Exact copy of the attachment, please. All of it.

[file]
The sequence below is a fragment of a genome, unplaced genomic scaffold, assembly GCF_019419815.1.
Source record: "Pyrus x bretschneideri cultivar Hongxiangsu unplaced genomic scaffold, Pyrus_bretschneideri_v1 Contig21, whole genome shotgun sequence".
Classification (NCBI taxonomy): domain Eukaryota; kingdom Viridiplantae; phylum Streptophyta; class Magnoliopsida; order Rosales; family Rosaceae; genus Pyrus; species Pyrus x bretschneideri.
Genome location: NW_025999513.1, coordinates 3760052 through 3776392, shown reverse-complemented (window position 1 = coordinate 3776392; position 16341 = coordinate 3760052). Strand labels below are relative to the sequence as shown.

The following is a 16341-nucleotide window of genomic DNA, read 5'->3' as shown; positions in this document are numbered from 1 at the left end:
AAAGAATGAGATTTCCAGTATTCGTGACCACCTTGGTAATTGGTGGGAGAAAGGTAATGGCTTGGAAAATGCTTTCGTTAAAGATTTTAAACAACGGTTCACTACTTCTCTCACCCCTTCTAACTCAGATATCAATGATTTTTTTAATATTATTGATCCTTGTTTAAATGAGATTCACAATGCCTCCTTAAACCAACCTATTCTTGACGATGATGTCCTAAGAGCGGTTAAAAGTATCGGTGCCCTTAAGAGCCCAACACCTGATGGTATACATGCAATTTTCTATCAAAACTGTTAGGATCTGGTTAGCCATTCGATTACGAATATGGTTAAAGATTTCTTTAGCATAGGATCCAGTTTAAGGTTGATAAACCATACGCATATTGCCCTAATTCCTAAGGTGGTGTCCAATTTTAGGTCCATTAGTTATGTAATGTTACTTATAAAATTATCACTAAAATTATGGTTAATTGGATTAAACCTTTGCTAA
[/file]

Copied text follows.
The sequence below is a fragment of a genome, unplaced genomic scaffold, assembly GCF_019419815.1.
Source record: "Pyrus x bretschneideri cultivar Hongxiangsu unplaced genomic scaffold, Pyrus_bretschneideri_v1 Contig21, whole genome shotgun sequence".
Classification (NCBI taxonomy): domain Eukaryota; kingdom Viridiplantae; phylum Streptophyta; class Magnoliopsida; order Rosales; family Rosaceae; genus Pyrus; species Pyrus x bretschneideri.
Genome location: NW_025999513.1, coordinates 3760052 through 3776392, shown reverse-complemented (window position 1 = coordinate 3776392; position 16341 = coordinate 3760052). Strand labels below are relative to the sequence as shown.

The following is a 16341-nucleotide window of genomic DNA, read 5'->3' as shown; positions in this document are numbered from 1 at the left end:
AAAGAATGAGATTTCCAGTATTCGTGACCACCTTGGTAATTGGTGGGAGAAAGGTAATGGCTTGGAAAATGCTTTCGTTAAAGATTTTAAACAACGGTTCACTACTTCTCTCACCCCTTCTAACTCAGATATCAATGATTTTTTTAATATTATTGATCCTTGTTTAAATGAGATTCACAATGCCTCCTTAAACCAACCTATTCTTGACGATGATGTCCTAAGAGCGGTTAAAAGTATCGGTGCCCTTAAGAGCCCAACACCTGATGGTATACATGCAATTTTCTATCAAAACTGTTAGGATCTGGTTAGCCATTCGATTACGAATATGGTTAAAGATTTCTTTAGCATAGGATCCAGTTTAAGGTTGATAAACCATACGCATATTGCCCTAATTCCTAAGGTGGTGTCCAATTTTAGGTCCATTAGTTATGTAATGTTACTTATAAAATTATCACTAAAATTATGGTTAATTGGATTAAACCTTTGCTAA